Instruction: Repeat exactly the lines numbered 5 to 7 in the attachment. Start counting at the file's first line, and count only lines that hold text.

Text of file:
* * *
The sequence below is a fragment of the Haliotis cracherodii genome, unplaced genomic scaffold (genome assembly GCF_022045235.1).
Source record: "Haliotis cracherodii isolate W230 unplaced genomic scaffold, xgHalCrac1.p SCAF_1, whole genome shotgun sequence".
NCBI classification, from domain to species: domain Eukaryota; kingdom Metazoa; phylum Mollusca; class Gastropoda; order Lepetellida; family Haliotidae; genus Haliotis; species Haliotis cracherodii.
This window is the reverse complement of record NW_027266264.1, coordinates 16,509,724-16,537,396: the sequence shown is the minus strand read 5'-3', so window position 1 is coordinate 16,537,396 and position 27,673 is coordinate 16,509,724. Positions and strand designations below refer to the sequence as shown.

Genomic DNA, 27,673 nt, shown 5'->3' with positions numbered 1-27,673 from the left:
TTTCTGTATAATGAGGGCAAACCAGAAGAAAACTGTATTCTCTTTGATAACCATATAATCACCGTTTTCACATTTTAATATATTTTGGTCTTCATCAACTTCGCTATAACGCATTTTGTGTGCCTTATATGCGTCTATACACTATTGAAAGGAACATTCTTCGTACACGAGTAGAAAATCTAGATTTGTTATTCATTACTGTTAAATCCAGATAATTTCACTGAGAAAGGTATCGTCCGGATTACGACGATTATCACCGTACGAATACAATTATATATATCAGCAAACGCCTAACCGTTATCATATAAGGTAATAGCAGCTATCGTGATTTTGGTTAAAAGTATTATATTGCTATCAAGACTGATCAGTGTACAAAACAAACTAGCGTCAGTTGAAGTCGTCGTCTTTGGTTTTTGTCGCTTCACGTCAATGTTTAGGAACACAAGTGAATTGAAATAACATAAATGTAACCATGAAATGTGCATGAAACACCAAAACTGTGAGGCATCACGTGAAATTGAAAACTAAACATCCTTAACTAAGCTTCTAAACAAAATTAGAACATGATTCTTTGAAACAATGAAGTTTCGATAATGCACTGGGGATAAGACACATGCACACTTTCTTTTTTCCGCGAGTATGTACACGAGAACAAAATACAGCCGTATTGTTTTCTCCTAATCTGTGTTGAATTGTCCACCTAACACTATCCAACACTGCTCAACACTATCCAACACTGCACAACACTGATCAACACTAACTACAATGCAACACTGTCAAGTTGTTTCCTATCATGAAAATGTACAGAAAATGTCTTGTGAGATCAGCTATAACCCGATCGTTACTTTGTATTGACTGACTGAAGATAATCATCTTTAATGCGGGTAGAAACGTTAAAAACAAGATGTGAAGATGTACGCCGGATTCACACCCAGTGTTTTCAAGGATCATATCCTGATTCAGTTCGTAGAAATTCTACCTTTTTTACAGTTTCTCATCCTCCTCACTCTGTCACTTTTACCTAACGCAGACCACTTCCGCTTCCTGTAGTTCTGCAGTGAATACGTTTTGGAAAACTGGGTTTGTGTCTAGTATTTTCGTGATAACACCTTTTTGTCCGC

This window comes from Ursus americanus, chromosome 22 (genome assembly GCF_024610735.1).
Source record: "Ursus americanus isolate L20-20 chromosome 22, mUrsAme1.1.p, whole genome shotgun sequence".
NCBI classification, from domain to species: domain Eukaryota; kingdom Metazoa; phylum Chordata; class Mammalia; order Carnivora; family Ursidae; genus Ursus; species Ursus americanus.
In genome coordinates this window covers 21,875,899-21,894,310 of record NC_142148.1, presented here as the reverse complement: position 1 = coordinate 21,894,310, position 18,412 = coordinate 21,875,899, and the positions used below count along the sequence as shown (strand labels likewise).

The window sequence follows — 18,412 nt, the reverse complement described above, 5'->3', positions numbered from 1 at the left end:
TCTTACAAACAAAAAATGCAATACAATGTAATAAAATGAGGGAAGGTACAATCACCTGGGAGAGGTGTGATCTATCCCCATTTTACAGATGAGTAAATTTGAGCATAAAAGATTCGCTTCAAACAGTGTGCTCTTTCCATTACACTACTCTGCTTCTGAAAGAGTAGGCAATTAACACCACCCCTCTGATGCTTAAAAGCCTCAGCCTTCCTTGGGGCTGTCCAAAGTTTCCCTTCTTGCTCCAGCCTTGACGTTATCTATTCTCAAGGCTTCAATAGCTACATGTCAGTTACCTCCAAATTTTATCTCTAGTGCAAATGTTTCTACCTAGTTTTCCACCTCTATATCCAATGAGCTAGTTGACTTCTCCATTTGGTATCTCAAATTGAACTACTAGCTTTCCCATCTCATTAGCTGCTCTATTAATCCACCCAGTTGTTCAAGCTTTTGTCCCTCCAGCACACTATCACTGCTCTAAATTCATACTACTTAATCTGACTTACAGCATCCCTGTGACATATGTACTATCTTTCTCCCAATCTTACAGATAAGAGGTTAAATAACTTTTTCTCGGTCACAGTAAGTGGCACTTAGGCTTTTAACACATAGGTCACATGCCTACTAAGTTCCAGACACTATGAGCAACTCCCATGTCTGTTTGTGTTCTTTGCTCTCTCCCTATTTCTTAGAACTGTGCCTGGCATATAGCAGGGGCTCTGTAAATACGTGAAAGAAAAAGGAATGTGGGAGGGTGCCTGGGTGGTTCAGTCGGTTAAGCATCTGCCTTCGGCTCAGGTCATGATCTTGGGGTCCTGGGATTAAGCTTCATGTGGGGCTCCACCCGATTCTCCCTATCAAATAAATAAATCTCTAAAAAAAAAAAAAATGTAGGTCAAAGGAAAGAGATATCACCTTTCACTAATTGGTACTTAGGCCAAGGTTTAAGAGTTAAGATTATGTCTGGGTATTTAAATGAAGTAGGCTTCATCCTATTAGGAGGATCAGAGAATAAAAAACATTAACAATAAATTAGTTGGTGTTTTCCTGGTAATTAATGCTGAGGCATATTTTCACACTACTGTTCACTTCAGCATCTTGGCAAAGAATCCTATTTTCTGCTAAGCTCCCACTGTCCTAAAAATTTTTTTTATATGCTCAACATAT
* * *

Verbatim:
Genomic DNA, 27,673 nt, shown 5'->3' with positions numbered 1-27,673 from the left:
TTTCTGTATAATGAGGGCAAACCAGAAGAAAACTGTATTCTCTTTGATAACCATATAATCACCGTTTTCACATTTTAATATATTTTGGTCTTCATCAACTTCGCTATAACGCATTTTGTGTGCCTTATATGCGTCTATACACTATTGAAAGGAACATTCTTCGTACACGAGTAGAAAATCTAGATTTGTTATTCATTACTGTTAAATCCAGATAATTTCACTGAGAAAGGTATCGTCCGGATTACGACGATTATCACCGTACGAATACAATTATATATATCAGCAAACGCCTAACCGTTATCATATAAGGTAATAGCAGCTATCGTGATTTTGGTTAAAAGTATTATATTGCTATCAAGACTGATCAGTGTACAAAACAAACTAGCGTCAGTTGAAGTCGTCGTCTTTGGTTTTTGTCGCTTCACGTCAATGTTTAGGAACACAAGTGAATTGAAATAACATAAATGTAACCATGAAATGTGCATGAAACACCAAAACTGTGAGGCATCACGTGAAATTGAAAACTAAACATCCTTAACTAAGCTTCTAAACAAAATTAGAACATGATTCTTTGAAACAATGAAGTTTCGATAATGCACTGGGGATAAGACACATGCACACTTTCTTTTTTCCGCGAGTATGTACACGAGAACAAAATACAGCCGTATTGTTTTCTCCTAATCTGTGTTGAATTGTCCACCTAACACTATCCAACACTGCTCAACACTATCCAACACTGCACAACACTGATCAACACTAACTACAATGCAACACTGTCAAGTTGTTTCCTATCATGAAAATGTACAGAAAATGTCTTGTGAGATCAGCTATAACCCGATCGTTACTTTGTATTGACTGACTGAAGATAATCATCTTTAATGCGGGTAGAAACGTTAAAAACAAGATGTGAAGATGTACGCCGGATTCACACCCAGTGTTTTCAAGGATCATATCCTGATTCAGTTCGTAGAAATTCTACCTTTTTTACAGTTTCTCATCCTCCTCACTCTGTCACTTTTACCTAACGCAGACCACTTCCGCTTCCTGTAGTTCTGCAGTGAATACGTTTTGGAAAACTGGGTTTGTGTCTAGTATTTTCGTGATAACACCTTTTTGTCCGC

This window comes from Ursus americanus, chromosome 22 (genome assembly GCF_024610735.1).